An update to Our Previous Article
In our November, 1995 newsletter, we prepared an article entitled "Sales By Personal Representatives Pursuant To Powers Contained In A Will And Other Certain Problems." Since that article, The Matter of Hunter, ____ N.C. App. ____, ____ S.E.2d ____ (1996) is a case worth noting.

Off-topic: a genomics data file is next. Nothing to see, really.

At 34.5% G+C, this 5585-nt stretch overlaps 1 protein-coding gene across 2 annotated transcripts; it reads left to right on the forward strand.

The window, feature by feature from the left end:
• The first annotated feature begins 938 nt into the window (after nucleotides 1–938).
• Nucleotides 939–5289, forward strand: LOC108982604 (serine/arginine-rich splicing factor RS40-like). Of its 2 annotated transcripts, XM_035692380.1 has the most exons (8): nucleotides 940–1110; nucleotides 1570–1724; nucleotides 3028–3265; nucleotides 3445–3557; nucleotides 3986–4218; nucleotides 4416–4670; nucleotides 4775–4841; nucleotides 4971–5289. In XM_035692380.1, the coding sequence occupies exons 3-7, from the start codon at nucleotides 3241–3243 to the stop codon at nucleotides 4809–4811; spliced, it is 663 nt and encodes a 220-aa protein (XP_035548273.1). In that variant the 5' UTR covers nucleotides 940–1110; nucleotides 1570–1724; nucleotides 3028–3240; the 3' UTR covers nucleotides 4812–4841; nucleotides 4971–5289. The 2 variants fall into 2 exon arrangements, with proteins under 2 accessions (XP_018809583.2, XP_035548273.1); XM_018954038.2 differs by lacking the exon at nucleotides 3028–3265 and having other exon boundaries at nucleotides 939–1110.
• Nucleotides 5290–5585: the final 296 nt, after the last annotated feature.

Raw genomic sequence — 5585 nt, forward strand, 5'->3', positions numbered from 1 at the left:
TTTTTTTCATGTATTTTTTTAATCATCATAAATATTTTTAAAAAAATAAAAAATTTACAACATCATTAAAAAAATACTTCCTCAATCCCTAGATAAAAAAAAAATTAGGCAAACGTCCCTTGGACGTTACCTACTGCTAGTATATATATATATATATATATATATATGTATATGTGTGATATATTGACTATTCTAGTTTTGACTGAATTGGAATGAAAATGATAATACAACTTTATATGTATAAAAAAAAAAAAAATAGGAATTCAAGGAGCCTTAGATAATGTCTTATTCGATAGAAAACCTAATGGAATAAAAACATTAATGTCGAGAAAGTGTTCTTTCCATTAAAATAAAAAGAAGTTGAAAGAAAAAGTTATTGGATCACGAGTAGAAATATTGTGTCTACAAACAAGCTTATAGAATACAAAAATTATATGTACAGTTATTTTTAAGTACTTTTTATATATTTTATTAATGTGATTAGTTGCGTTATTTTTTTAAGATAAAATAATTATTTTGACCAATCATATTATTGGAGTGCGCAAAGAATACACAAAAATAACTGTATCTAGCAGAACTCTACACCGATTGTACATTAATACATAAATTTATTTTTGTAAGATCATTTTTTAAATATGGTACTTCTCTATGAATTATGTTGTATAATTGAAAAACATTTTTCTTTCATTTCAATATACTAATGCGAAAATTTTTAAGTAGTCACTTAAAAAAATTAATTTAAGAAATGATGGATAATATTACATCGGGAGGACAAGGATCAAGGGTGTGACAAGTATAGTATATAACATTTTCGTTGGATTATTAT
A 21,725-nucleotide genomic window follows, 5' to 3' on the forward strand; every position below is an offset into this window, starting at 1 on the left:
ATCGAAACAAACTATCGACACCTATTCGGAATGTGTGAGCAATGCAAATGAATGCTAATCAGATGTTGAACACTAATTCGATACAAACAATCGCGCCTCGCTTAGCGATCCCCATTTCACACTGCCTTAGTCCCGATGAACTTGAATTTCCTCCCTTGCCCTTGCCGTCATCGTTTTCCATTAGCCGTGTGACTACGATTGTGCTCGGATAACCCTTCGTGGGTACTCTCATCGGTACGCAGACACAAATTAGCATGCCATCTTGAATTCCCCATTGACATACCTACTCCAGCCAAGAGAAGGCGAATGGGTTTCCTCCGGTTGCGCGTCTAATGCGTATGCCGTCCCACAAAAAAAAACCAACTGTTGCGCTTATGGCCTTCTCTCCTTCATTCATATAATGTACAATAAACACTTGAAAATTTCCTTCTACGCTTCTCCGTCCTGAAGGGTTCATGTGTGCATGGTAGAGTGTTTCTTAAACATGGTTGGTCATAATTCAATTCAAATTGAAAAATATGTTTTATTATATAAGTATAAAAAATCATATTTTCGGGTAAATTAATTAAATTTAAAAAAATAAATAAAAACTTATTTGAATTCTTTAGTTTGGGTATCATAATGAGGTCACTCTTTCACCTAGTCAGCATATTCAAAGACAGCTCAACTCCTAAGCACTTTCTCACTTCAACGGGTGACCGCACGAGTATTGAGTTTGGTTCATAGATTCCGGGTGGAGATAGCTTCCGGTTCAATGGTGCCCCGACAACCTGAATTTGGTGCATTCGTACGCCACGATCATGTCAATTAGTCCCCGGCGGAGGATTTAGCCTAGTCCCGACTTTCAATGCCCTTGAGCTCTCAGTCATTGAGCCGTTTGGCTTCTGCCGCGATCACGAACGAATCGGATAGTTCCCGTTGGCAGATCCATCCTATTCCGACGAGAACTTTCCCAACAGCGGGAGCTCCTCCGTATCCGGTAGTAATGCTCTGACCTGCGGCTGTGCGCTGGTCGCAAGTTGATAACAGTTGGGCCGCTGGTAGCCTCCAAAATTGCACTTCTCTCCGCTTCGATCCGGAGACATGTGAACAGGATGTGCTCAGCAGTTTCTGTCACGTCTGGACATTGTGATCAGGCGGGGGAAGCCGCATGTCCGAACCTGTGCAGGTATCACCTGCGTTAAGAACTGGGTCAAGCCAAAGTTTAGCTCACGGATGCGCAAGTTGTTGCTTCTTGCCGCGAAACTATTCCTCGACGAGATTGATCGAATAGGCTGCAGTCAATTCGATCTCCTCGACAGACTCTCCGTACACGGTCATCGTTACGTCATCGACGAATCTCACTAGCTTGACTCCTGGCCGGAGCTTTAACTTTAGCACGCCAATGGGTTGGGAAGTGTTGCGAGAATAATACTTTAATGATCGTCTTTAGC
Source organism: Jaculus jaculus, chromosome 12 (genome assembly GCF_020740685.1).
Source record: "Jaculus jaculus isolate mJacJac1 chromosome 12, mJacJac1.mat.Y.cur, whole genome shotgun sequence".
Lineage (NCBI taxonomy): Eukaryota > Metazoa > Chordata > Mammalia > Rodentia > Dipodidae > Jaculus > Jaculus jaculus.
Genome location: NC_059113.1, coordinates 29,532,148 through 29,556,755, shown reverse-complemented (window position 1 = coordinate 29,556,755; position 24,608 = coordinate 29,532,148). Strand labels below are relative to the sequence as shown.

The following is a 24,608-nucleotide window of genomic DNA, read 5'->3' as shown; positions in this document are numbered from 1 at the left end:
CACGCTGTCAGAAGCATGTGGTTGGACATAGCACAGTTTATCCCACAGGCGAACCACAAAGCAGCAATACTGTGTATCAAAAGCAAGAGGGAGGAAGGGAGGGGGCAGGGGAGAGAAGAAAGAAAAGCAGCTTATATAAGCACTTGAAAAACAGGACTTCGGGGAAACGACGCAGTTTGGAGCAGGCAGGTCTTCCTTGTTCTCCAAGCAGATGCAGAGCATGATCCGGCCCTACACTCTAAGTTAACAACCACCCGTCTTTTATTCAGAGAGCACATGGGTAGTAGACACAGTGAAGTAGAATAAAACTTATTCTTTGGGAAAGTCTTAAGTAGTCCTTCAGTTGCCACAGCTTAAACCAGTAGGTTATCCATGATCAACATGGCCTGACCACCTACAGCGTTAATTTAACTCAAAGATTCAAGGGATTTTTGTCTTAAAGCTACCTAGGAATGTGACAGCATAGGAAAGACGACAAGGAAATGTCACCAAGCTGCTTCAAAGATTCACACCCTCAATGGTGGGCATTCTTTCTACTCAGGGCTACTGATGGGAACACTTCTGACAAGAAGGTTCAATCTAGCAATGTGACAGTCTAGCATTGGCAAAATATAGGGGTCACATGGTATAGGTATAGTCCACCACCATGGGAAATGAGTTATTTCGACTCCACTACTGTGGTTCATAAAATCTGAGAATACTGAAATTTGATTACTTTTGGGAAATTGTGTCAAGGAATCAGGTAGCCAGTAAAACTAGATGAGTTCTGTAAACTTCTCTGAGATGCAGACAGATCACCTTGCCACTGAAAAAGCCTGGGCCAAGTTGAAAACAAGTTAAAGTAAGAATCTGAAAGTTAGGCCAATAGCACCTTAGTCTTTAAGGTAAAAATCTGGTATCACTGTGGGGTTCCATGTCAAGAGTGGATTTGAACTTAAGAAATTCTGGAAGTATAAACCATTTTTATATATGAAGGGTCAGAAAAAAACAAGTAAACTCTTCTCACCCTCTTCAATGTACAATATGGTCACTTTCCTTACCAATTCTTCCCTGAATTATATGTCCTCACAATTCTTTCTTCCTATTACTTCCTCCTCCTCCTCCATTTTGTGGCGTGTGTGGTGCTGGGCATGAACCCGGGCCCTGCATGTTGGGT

In Hunter, the will of the testator named her son and another person as co-executors and created a trust with the son receiving income for life and the remainder going to his surviving children. The son became the sole executor when the co-executor resigned. The son borrowed money from a bank. He gave as security estate property, signing the loan documents personally and individually and also as executor. After the son defaulted on the loan he was removed as executor. A new personal representative was appointed, sold the property at a special proceeding and wanted approval for a settlement among the parties for proceeds distribution. But the guardian ad litem for the son's unborn children denied that the loan was a valid estate debt. The bank cited G.S. 28A-13-3(a)(12), G.S. 28A-15-1(c) and G.S. 32-27 (the will incorporated the provisions of G.S. 32-27), which statutes are discussed in our November, 1995 newsletter, as justification for the borrowing of money and pledging estate assets as collateral. The Court of Appeals ruled that the bank did not have a valid lien on the estate real property. The court stated that the loan was not for the purpose of paying debts, taxes and other charges against the estate or for the management of real property under G.S. 32-27.